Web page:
Technology Tackles Variability
Variability in quality characteristics, such as tenderness and muscle color, is greatest in beef, where most of the attention to dealing with it has been directed. "One way to reduce variation is to follow a series of careful steps during production and processing, so that at every 'critical point' the right decision is made. This is basically the approach taken by our major processors, which specify factors such as animal age, carcase fat, and conformation class, the use of enhancement procedures during processing, such as electrical stimulation and aging time, and the type of packaging used," says Jeff Wood, Professor of Food Animal Science at Bristol University (Meat Trades Journal, 18 February 2011).
He described another approach, which was developed in Australia for beef and lamb: the Meat Standards Australia (MSA) grading system involves "putting several pieces of information on the animal and carcase together and predicting an MSA eating quality grade. For beef this information includes breed type - for example zebu or temperate breed - bone ossification (an indicator of age), marbling fat score, muscle pH, and rib fat thickness. Scores are also given to individual muscles and these are retailed according to eating quality score," states Jeff Wood.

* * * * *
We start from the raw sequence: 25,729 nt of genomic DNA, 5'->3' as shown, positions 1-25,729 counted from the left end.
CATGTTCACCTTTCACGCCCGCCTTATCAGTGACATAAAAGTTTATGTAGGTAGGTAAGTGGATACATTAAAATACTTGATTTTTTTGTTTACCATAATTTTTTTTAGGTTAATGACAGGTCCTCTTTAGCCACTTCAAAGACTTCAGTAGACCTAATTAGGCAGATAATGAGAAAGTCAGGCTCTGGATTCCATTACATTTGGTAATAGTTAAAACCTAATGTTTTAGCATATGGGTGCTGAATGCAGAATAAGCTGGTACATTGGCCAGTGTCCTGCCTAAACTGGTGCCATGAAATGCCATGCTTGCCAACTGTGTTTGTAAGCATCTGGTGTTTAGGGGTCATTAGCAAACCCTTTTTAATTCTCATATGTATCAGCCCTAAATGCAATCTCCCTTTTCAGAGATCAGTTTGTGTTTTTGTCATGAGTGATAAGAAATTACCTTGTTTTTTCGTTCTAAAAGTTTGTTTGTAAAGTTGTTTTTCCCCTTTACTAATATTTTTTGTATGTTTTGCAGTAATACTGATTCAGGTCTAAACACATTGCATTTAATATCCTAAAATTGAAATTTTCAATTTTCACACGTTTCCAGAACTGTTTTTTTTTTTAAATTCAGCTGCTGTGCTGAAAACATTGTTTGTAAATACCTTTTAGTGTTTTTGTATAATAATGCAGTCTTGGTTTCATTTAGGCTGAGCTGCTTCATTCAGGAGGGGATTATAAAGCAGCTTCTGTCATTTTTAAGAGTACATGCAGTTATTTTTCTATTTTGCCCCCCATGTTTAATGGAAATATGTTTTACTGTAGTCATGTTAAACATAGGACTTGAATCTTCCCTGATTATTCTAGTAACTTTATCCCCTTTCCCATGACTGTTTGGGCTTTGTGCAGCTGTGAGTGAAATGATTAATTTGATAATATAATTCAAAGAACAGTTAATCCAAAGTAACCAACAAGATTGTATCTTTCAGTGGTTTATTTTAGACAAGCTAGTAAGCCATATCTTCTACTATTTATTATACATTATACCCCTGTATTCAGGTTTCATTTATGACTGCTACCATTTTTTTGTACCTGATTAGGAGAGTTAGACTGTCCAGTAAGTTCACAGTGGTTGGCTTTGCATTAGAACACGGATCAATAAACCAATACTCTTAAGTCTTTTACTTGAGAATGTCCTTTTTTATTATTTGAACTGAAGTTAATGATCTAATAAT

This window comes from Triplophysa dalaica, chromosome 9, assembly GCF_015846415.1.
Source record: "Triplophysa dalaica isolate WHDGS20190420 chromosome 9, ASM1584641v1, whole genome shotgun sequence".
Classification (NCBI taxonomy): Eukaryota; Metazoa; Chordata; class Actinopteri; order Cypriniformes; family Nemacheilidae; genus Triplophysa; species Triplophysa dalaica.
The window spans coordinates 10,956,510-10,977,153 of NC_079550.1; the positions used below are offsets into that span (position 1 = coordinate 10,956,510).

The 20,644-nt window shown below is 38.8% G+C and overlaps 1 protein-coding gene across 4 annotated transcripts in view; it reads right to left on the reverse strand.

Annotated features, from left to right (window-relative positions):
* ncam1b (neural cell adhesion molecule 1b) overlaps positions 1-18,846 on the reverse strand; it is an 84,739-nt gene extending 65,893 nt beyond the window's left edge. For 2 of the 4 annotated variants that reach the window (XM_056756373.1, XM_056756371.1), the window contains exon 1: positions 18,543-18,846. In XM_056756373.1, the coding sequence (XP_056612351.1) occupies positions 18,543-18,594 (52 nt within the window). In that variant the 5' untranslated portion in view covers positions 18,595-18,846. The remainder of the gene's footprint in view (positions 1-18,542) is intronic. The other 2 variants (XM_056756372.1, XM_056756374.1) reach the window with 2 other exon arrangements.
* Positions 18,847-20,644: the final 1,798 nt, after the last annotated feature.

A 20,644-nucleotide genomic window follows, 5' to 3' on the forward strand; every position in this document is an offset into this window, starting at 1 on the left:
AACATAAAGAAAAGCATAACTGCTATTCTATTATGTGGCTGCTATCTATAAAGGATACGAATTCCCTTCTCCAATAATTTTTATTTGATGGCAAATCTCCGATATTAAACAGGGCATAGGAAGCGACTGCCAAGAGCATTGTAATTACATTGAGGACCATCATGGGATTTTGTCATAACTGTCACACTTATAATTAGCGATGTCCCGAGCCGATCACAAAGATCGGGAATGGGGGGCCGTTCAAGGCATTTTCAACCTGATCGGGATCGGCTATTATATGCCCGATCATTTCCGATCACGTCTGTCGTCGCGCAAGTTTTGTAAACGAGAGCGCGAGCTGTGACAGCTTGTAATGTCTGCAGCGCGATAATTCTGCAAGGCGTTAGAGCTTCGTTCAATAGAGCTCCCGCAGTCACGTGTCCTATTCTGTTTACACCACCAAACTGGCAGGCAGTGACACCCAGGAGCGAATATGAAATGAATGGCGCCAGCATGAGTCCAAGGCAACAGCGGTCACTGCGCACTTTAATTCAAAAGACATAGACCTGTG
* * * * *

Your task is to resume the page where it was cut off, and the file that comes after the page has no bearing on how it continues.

He described a third approach to sorting out variation, which is on-line measurement of meat quality, in which context Near Infrared Spectroscopy (NIR) has received much attention. In NIR infrared illumination is directed on the muscle cross-section - for example, at the 10th rib - and interprets the reflected signals. These change according to the water and fat content of muscles, which could tell us something about toughness. Professor Wood describes slow progress with NIR, both in Europe and the USA, but "it offers the potential of an objective test for tenderness. The approach is currently being pursued in several meat quality labs around the world".
VEGA notes the extensive use of ultrasound in assessing the limbs of animals, live or dead, for quality and lack of pain, in the limbs. Such methods are applied, albeit slowly - painfully slowly - one might say, in people; an expert butcher can assess pre-slaughter stress by the signs in the flesh and the effects attributable to procedures before and during the killing. Such information is collected and should be collated for potential buyers of the meat and animal welfarists looking for signs of rough treatment and copious release of hormones in the stresses linked to methods of slaughter. Human consumers may also assess the pain and aches they suffer in comparable conditions.